Women who look after their teeth and gums 'have lower risk of dementia
Date Posted: 26.08.2012
Remembering to brush your teeth could help keep your memory sharp in years to come.
Researchers who followed nearly 5,500 elderly folk over an 18-year period found those who brushed their teeth less than once a day were up to 65 per cent more likely to develop dementia than those who brushed three times a day.
Annlia Paganini-Hill, the study’s lead author, said: ‘Not only does the state of your mind predict what kind of oral health habits you practise, it may be that your oral health habits influence whether or not you get dementia.’
The study is not the first to link poor oral health with health conditions. For instance, those with gum disease are more prone to suffer a narrowing of the arteries that can cause heart attacks and strokes.
Some research has also found those with Alzheimer’s, the most common form of dementia, have more gum disease-related bacteria in their brains than others.
It’s thought gum disease bacteria causes inflammation and brain damage when it reaches the brain. The latest study tracked the health of almost 5,500 residents at a Californian retirement community from 1992 to 2010.
Some 18 years later, 1,145 of the original group had signs of dementia. Of 78 women who brushed their teeth less than once a day in 1992, 21 had dementia by 2010, about one case per 3.7 women.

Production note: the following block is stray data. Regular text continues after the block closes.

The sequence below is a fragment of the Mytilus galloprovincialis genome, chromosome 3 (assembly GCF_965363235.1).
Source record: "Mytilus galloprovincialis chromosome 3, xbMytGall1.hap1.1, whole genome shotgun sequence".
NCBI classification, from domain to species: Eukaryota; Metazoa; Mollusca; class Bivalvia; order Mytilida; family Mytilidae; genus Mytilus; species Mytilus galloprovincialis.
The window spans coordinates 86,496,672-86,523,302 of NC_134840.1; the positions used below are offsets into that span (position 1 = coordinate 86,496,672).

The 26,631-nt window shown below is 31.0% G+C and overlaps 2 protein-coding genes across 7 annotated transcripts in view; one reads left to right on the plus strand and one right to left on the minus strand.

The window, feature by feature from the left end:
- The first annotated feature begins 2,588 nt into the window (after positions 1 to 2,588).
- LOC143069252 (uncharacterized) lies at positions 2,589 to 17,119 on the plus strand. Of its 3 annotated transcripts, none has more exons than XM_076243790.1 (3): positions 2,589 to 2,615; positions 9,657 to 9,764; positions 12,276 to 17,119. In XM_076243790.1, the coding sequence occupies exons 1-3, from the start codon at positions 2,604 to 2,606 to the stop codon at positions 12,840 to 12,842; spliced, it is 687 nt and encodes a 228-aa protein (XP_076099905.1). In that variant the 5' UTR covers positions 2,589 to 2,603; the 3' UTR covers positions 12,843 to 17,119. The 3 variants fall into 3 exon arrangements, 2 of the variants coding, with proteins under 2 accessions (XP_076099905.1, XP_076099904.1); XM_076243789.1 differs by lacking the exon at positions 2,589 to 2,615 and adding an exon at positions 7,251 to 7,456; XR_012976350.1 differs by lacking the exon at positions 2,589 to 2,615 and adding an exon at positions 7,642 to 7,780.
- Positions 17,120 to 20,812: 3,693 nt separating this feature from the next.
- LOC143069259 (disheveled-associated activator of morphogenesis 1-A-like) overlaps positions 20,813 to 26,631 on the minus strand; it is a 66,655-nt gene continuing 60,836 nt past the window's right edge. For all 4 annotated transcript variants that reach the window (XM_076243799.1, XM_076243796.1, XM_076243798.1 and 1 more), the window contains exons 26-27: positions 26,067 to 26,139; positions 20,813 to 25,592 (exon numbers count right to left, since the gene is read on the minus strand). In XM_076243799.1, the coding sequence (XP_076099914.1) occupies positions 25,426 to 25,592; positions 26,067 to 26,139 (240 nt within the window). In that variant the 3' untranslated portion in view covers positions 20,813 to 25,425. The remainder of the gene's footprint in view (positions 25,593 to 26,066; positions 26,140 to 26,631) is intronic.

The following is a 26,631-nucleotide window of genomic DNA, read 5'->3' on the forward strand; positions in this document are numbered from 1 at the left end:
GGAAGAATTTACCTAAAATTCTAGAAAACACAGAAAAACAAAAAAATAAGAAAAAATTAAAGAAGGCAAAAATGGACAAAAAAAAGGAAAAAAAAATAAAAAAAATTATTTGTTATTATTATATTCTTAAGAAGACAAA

In comparison, among those who brushed at least once a day, closer to one in every 4.5 women developed dementia – a 65 per cent greater chance of the disease.
Writing in the Journal of the American Geriatrics Society, the University of California researchers said that while they hadn’t proved dental decay can fuel dementia, the topic warrants more research.
They said: ‘If confirmed…regular oral hygiene and use of dentures may reduce the risk of dementia.’
Jessica Smith, of the Alzheimer’s Society, said: ‘There have been a number of studies looking at the link between inflammation caused by factors including poor dental health and dementia, but this link is not yet fully understood.’
Head injury and malnutrition are also important causes of tooth loss in adults, and either of those might increase the dementia risk, said Amber Watts, who studies dementia at the University of Kansas and wasn't part of the study.
'I would be reluctant to draw the conclusion that brushing your teeth would definitely prevent you from getting Alzheimer's disease,' she said.
Source : Daily Mail Health Section, 21st August 2012